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America S Working Man

Author: David Halle
Publisher: University of Chicago Press
ISBN: 9780226313665
Size: 51.68 MB
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A look at the working class considers housing, leisure activities, marriage, family life, occupational mobility, politics, religion, ethnicity, and class consciousness

Work In America N Z

Author: Carl E. Van Horn
Publisher: ABC-CLIO
ISBN: 1576076768
Size: 67.25 MB
Format: PDF
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Alphabetically arranged entries cover such work issues as health insurance, immigration, sweatshops, drug testing, affirmative action, and the effects of globalization and information technology on work processes.

The Radical Middle Class

Author: Robert D. Johnston
Publisher: Princeton University Press
ISBN: 9780691096681
Size: 48.14 MB
Format: PDF
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America has a long tradition of middle-class radicalism, albeit one that intellectual orthodoxy has tended to obscure. The Radical Middle Class seeks to uncover the democratic, populist, and even anticapitalist legacy of the middle class. By examining in particular the independent small business sector or petite bourgeoisie, using Progressive Era Portland, Oregon, as a case study, Robert Johnston shows that class still matters in America. But it matters only if the politics and culture of the leading player in affairs of class, the middle class, is dramatically reconceived. This book is a powerful combination of intellectual, business, labor, medical, and, above all, political history. Its author also humanizes the middle class by describing the lives of four small business owners: Harry Lane, Will Daly, William U'Ren, and Lora Little. Lane was Portland's reform mayor before becoming one of only six senators to vote against U.S. entry into World War I. Daly was Oregon's most prominent labor leader and a onetime Socialist. U'Ren was the national architect of the direct democracy movement. Little was a leading antivaccinationist. The Radical Middle Class further explores the Portland Ku Klux Klan and concludes with a national overview of the American middle class from the Progressive Era to the present. With its engaging narrative, conceptual richness, and daring argumentation, it will be welcomed by all who understand that reexamining the middle class can yield not only better scholarship but firmer grounds for democratic hope.

America Becomes Urban

Author: Eric H. Monkkonen
Publisher: Univ of California Press
ISBN: 9780520061910
Size: 16.14 MB
Format: PDF
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Looks at how U.S. cities have changed since colonial times and discusses housing, finance, social mobility, crime, transportation, and growth

Our Daily Bread

Author: Geoff Mann
Publisher: UNC Press Books
ISBN: 1469606704
Size: 62.54 MB
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A wage is more than a simple fee in exchange for labor, argues Geoff Mann. Beyond being a quantitative reflection of productivity or bargaining power, a wage is a political arena in which working people's identity, culture, and politics are negotiated and developed. In Our Daily Bread, Mann examines struggles over wages to reveal ways in which the wage becomes a critical component in the making of social hierarchies of race, gender, and citizenship. Combining a fresh analysis of radical political economy with a critical assessment of the role of white men in North American labor politics, Mann addresses the issue of class politics and places the problem of "interests" squarely at the center of political economy. Rejecting the idea that interests are self-evident or unproblematic, Mann argues that workers' interests, and thus wage politics, are the product of the ongoing effort by wage workers to focus on quality in a socioeconomic system that relentlessly quantifies. Taking three wage disputes in the natural resources industry as his case studies, Mann demonstrates that wage negotiation is not simply emblematic of economic conflict over the distribution of income but also represents critical contests in the cultural politics of identity under capitalism.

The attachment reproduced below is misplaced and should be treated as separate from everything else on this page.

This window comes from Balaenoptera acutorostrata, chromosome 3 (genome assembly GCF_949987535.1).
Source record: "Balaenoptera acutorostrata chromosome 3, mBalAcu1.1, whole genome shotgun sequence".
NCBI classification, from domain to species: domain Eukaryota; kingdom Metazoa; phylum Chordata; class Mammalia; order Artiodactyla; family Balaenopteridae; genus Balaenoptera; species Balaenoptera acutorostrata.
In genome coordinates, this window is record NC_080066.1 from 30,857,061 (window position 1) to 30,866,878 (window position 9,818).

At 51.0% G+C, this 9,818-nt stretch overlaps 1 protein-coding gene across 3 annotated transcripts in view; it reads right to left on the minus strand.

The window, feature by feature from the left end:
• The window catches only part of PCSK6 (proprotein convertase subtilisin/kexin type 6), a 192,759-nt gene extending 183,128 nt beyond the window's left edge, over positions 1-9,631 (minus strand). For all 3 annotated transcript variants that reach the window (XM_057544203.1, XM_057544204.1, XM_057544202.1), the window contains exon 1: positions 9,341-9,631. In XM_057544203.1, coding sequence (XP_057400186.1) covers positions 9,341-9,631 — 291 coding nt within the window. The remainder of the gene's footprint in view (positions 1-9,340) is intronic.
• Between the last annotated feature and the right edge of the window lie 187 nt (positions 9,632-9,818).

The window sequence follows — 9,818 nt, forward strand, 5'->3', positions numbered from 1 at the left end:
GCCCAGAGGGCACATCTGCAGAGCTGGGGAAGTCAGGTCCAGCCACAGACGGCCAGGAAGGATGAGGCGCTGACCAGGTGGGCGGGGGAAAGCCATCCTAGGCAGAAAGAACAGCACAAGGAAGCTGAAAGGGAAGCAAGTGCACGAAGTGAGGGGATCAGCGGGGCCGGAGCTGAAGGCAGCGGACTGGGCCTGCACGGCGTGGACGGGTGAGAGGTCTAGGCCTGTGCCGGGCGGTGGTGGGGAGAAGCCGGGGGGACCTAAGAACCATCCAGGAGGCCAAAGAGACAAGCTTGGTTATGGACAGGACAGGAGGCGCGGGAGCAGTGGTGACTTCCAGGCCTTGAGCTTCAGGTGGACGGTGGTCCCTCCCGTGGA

New York And Los Angeles

Author: David Halle
Publisher: Oxford University Press on Demand
ISBN: 0199778388
Size: 26.37 MB
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This interdisciplinary analysis of New York and Los Angeles—the nation's two largest cities and urban regions—is the first in-depth study of the two cities and regions to incorporate new census data and an analysis of the impact of the ongoing financial crisis and economic recession.

Working With Class

Author: Daniel J. Walkowitz
Publisher: Univ of North Carolina Pr
Size: 57.86 MB
Format: PDF, Kindle
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This study of social work and social workers illuminates the interplay of race, ethnicity, and gender in the formation of middle-class identity.

Grand Expectations

Author: James T. Patterson
Publisher: Oxford University Press, USA
Size: 69.80 MB
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Interweaving key cultural, economic, social, and political events, a history of the United States in the post-World War II era ranges from 1945, through a turbulent period of economic growth and social upheaval, to Watergate and Nixon's 1974 resignation